|SREL Reprint #0284|
Distances Moved by Small Mammals as an Apparent Function of Grid Size
Barry F. Gaust, Michael H. Smith and W. Bradley WRAY
Live traps were use don a
26 x 26 grid (14.1 ha) to determine the movement patterns of three species of
small mammals in a lowland mesic-hardwood forest. Blarina breviauda moved an average of 94.7 m
between successive captures, Ochrotomys nuttalli 72.8 m and Peromyscus
gossypinus 54.0 m. These
data are not consistent with Calhoun’s theory of social dominance.
Linear relationships are given for predicting home range size as
calculated by several different methods from average distance between captures.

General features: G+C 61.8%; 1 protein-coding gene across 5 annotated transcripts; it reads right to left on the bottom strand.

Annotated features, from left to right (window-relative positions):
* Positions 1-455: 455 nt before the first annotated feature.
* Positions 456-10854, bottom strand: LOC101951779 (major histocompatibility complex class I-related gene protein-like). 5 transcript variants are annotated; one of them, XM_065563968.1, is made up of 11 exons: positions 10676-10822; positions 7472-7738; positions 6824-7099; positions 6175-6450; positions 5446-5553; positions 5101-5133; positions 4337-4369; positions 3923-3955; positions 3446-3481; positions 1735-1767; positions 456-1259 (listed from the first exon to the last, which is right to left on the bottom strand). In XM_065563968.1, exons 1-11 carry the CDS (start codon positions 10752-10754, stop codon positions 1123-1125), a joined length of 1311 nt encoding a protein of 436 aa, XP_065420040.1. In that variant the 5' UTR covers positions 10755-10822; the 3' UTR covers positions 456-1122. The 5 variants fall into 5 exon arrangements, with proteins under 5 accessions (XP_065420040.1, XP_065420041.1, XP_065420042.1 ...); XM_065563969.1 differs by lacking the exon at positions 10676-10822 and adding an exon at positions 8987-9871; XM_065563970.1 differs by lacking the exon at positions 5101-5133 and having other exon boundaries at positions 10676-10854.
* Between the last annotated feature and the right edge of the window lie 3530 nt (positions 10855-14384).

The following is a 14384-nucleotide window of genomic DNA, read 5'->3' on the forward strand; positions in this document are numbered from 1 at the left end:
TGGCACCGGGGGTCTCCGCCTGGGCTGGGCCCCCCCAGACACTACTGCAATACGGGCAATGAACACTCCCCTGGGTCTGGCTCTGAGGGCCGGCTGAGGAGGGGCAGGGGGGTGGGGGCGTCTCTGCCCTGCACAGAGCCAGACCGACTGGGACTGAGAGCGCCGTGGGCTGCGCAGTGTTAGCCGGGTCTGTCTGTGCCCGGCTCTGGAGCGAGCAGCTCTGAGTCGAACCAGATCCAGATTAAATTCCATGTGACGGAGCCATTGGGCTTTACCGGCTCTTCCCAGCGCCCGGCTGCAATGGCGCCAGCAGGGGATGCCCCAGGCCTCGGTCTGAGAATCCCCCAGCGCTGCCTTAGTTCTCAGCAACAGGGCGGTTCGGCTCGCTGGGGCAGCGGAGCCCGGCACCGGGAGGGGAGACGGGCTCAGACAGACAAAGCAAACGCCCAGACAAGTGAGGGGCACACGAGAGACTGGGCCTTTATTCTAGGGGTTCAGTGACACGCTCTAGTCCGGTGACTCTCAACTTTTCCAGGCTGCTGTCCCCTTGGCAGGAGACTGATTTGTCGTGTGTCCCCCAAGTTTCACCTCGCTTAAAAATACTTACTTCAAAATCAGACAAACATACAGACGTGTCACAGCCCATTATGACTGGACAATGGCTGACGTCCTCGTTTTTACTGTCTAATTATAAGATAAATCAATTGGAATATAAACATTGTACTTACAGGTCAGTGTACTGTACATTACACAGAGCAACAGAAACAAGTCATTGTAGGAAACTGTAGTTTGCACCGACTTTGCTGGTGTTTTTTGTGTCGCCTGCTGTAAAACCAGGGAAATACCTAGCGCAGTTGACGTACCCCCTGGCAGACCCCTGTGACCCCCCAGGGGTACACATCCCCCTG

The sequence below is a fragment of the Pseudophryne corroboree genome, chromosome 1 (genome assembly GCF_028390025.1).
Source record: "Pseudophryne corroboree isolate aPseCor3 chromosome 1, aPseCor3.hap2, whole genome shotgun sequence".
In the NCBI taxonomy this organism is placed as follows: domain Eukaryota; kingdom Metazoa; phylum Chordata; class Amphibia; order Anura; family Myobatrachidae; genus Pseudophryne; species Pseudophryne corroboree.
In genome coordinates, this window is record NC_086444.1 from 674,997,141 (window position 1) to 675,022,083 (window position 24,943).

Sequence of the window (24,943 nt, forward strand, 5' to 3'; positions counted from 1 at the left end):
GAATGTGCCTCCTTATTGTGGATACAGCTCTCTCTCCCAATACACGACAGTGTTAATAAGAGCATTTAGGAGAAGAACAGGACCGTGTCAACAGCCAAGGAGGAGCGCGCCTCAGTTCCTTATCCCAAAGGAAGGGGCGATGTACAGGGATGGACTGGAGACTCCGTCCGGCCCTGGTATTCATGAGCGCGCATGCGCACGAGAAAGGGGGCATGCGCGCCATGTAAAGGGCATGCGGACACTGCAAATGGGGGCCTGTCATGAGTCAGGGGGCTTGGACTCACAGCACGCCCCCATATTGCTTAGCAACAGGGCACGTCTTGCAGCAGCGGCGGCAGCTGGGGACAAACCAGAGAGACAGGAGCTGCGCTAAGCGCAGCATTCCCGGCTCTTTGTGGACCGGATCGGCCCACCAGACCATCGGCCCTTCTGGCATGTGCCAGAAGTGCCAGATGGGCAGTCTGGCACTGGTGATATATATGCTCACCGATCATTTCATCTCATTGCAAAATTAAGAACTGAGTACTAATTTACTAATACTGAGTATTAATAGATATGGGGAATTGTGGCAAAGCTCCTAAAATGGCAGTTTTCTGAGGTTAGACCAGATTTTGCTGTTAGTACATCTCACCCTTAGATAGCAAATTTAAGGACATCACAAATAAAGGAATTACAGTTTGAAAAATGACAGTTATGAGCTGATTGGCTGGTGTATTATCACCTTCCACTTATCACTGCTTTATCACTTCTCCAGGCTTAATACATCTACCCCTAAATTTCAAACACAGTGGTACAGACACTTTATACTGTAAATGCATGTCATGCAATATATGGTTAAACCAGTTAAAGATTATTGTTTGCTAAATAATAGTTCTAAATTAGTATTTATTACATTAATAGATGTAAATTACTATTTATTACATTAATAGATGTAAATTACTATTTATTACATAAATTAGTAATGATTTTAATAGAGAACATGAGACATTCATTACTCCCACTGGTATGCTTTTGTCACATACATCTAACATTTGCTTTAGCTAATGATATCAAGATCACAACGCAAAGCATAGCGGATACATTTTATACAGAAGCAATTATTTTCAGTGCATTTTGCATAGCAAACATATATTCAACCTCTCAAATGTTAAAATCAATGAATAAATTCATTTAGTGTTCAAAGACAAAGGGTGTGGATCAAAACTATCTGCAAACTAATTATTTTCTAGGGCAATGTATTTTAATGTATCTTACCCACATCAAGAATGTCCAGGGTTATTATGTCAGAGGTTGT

A new way of depicting the distribution of distances between captures is
given. Movement son the middle 16 x
16 grid compared to those on the 26 x 26 grid were 19.4% shorter for O. nuttalli
and 25.1% shorter for P. gossypinus. Longer movements are extending the area of effect around a
census grid or line farther than might be expected from data collected on
smaller study plots. Thus, an
upward bias is introduced into most density estimates.
SREL Reprint #0284
Faust, B.F., M.H. Smith, and W.B. Wray. 1971.
Distances moved by small mammals as an apparent function of
grid size. Acta Theriologica 11:161-177.